One of the six kingdoms of life on Earth, fungi help maintain the equilibrium of ecosystems by connecting the flow of nutrients. Mushrooms consist of mainly two parts: the toadstool—a fleshy, spore-bearing fruiting body typically found above ground—and mycelium—the underground part of a fungus or fungus-like bacterial colony consisting of a mass of branching, thread-like hyphae. The fruiting bodies of mushrooms can be edible or toxic, but all mushrooms are a sign of healthy soil and can be beneficial to the environment by removing pollutants from the earth. Not only can mushrooms capture contaminants, but they can also build carbon in the soil, provide local healthy food sources, recycle debris and waste, and provide a renewable material for artists, researchers, and scientists to fashion into compostable clothing, shoes and building materials.
Our home landscapes benefit from fungi in many ways. When a mushroom is found in the garden, it usually means a plant nearby is dying or has already died and in the process of natural decay, but identifying the mushroom can sometimes help to identify the disease of a tree or shrub. This is the case for Armillaria Root Rot, which can show as clumps of honey-colored mushrooms at the base of infected trees or shrubs—in addition to aboveground symptoms such as branch dieback or leaf yellowing (chlorosis). Beneficial mycorrhizae can be inoculated into soils near these stressed trees, shrubs and even lawns to counterbalance the bad fungi in the soil. Mycorrhizae attach themselves to the roots of the plants and create a symbiotic relationship with the plant. This creates more root surface area where both plant and fungi uptake nutrients together and distribute together. The struggling plant gets more nutrients from the soil thanks to the mycorrhizal fungi and the fungi gets a protected home to survive on. In rain gardens, sheet mulching with wood chips inoculated with mushroom mycelium can be helpful to filter contaminants, absorb water and build carbon in the soil. Of course,discourage pets and children from consuming mushrooms or rake them into the soil or a compost pile if teaching about mushrooms is not an option. If you are seeing fairy rings of mushrooms in your lawn, this usually means there is organic matter such as thatch or a buried stump decomposing under the ground. You can try dethatching your lawn and feeding the lawn in May or September with an organic based, slow-release fertilizer. Mycorrhizal fungi can also be helpful here to help grass roots get the nutrients they need.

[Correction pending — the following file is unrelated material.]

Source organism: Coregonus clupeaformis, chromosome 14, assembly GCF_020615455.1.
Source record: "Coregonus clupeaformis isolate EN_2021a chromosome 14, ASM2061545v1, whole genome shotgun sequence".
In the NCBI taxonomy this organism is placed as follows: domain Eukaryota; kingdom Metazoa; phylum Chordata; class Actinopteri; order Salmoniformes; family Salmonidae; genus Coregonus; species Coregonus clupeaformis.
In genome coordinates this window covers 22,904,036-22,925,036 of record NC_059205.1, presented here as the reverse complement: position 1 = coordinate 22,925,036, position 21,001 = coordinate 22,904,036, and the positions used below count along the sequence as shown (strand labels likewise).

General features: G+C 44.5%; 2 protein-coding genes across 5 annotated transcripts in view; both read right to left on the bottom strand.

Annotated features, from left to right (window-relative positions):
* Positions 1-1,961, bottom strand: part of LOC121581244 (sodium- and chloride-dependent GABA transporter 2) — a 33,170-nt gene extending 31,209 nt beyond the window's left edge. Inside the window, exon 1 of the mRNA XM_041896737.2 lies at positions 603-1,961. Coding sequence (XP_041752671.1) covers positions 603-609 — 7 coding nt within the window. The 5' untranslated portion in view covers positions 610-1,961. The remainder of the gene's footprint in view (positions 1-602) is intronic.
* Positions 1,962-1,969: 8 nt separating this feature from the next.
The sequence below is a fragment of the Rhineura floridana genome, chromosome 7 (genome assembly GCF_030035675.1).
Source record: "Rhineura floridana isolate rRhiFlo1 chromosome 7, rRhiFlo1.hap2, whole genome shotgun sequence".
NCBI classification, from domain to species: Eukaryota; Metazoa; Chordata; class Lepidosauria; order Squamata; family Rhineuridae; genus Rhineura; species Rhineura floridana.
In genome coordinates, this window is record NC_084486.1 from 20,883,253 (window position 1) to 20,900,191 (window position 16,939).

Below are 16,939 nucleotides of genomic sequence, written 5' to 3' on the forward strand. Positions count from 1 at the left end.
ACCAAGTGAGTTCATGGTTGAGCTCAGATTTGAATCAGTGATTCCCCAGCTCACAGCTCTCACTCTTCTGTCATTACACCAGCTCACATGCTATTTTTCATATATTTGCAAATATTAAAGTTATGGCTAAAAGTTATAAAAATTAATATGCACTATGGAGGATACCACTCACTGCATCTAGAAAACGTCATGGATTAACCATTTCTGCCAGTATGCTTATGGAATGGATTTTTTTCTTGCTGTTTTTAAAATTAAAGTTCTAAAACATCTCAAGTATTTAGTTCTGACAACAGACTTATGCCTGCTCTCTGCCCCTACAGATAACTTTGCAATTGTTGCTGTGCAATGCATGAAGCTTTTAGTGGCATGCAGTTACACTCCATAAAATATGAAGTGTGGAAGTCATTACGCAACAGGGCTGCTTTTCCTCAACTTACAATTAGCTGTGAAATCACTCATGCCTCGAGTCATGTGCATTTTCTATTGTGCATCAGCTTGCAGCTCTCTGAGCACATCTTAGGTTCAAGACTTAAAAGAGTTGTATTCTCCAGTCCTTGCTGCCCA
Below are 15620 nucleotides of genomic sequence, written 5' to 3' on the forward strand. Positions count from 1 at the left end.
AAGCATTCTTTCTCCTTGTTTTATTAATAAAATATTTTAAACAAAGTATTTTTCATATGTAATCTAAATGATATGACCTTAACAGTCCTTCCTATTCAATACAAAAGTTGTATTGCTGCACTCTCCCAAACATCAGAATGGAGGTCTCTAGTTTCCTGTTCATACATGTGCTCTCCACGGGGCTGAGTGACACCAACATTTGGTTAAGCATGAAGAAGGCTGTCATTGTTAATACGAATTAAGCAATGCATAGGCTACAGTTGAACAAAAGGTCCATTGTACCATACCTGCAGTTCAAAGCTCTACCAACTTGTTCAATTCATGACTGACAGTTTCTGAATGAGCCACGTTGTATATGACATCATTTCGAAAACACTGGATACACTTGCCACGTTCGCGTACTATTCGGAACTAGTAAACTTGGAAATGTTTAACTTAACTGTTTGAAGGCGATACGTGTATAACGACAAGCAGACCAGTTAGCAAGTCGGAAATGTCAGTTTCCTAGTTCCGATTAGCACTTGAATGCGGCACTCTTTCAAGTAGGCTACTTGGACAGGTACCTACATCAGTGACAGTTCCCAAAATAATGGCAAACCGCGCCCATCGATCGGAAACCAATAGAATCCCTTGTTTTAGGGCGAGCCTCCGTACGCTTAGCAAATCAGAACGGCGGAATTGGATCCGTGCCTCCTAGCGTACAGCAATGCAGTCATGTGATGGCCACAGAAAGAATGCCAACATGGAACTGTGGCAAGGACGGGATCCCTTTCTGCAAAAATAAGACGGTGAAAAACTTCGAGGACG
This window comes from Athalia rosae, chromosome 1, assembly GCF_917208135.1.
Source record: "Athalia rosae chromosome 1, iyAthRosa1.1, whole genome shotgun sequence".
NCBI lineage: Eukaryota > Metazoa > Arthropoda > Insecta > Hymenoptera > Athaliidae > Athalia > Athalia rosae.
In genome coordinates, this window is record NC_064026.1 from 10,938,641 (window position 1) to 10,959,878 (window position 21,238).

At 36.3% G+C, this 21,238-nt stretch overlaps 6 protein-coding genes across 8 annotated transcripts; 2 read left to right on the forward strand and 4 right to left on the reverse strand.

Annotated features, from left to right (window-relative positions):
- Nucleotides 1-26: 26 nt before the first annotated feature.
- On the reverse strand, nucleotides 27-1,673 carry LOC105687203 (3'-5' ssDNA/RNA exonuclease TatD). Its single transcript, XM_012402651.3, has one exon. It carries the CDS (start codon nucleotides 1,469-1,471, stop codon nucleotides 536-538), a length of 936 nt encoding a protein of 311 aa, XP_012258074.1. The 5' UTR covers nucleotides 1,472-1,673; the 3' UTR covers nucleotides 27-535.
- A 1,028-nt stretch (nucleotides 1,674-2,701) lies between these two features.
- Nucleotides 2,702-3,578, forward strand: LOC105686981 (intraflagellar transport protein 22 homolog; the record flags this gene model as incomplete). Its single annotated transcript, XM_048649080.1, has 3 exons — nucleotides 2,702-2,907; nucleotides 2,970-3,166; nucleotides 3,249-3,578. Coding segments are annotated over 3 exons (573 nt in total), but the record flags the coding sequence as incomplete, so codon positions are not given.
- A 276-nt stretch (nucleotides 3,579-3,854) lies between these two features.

Mushrooms help break down organic material such as leaves and twigs, making nutrients in the soil more available for plants, but they can also capture contaminants like E.coli, pesticides, nitrates, phosphorous and mercury. “Mycoremediation” is a process of microfiltration with mushrooms that is employed when restoring disaster struck areas such as oil spills and contaminated water ways. Specific mushrooms found in forests worldwide, like the oyster (Pleurotus ostreatus), can take up E.coli, a fecal coliform bacterium. Furthermore, by placing burlap sacks inoculated with oyster mushroom mycelium strategically near contaminated waterways, scientists can capture and breakdown petroleum-based contaminants, cleaning up that water system and restoring healthy ecology. Turkey tail mushrooms (Trametes versicolor) can bind up mercury and mercuric ions with selenium to form biomolecular bonds that are non-toxic. Basically, they can turn mercury into a safer element! A “mycoboom”, invented by local mycologist Paul Staments, can be used in cases of oil spills in water and is essentially a floating boom of straw inoculated with mushroom mycelium that breaks down oil. Scientifically, the enzymes of the mycelium break down petroleum oils like complex heavy hydrocarbon rings called polycyclic aromatic hydrocarbons or PAHs. Once broken down small enough, bacteria and other smaller microorganisms can finish the decomposition process.